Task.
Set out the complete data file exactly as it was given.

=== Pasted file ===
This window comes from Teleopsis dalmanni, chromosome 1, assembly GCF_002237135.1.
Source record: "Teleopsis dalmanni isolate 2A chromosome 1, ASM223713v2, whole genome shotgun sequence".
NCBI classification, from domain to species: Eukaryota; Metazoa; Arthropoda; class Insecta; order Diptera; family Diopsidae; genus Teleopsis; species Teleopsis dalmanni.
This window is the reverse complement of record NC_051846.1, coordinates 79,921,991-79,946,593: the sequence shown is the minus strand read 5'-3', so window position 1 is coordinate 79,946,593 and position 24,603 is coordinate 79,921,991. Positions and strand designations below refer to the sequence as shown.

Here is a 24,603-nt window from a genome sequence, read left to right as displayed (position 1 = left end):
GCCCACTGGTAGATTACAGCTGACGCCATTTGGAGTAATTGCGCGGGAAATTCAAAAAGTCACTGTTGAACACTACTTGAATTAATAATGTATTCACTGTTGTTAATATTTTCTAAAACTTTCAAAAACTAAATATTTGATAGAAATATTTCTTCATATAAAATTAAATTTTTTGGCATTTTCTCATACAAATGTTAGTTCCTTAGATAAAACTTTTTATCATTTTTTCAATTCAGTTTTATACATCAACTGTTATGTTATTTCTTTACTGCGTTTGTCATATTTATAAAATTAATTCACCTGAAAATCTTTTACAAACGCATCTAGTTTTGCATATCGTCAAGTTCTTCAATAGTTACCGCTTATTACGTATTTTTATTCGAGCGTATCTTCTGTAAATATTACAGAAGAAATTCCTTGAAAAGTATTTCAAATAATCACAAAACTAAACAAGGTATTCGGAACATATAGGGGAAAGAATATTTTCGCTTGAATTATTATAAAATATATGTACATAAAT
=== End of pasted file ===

This window comes from Teleopsis dalmanni, chromosome 1, assembly GCF_002237135.1.
Source record: "Teleopsis dalmanni isolate 2A chromosome 1, ASM223713v2, whole genome shotgun sequence".
NCBI classification, from domain to species: Eukaryota; Metazoa; Arthropoda; class Insecta; order Diptera; family Diopsidae; genus Teleopsis; species Teleopsis dalmanni.
This window is the reverse complement of record NC_051846.1, coordinates 79,921,991-79,946,593: the sequence shown is the minus strand read 5'-3', so window position 1 is coordinate 79,946,593 and position 24,603 is coordinate 79,921,991. Positions and strand designations below refer to the sequence as shown.

Here is a 24,603-nt window from a genome sequence, read left to right as displayed (position 1 = left end):
GCCCACTGGTAGATTACAGCTGACGCCATTTGGAGTAATTGCGCGGGAAATTCAAAAAGTCACTGTTGAACACTACTTGAATTAATAATGTATTCACTGTTGTTAATATTTTCTAAAACTTTCAAAAACTAAATATTTGATAGAAATATTTCTTCATATAAAATTAAATTTTTTGGCATTTTCTCATACAAATGTTAGTTCCTTAGATAAAACTTTTTATCATTTTTTCAATTCAGTTTTATACATCAACTGTTATGTTATTTCTTTACTGCGTTTGTCATATTTATAAAATTAATTCACCTGAAAATCTTTTACAAACGCATCTAGTTTTGCATATCGTCAAGTTCTTCAATAGTTACCGCTTATTACGTATTTTTATTCGAGCGTATCTTCTGTAAATATTACAGAAGAAATTCCTTGAAAAGTATTTCAAATAATCACAAAACTAAACAAGGTATTCGGAACATATAGGGGAAAGAATATTTTCGCTTGAATTATTATAAAATATATGTACATAAAT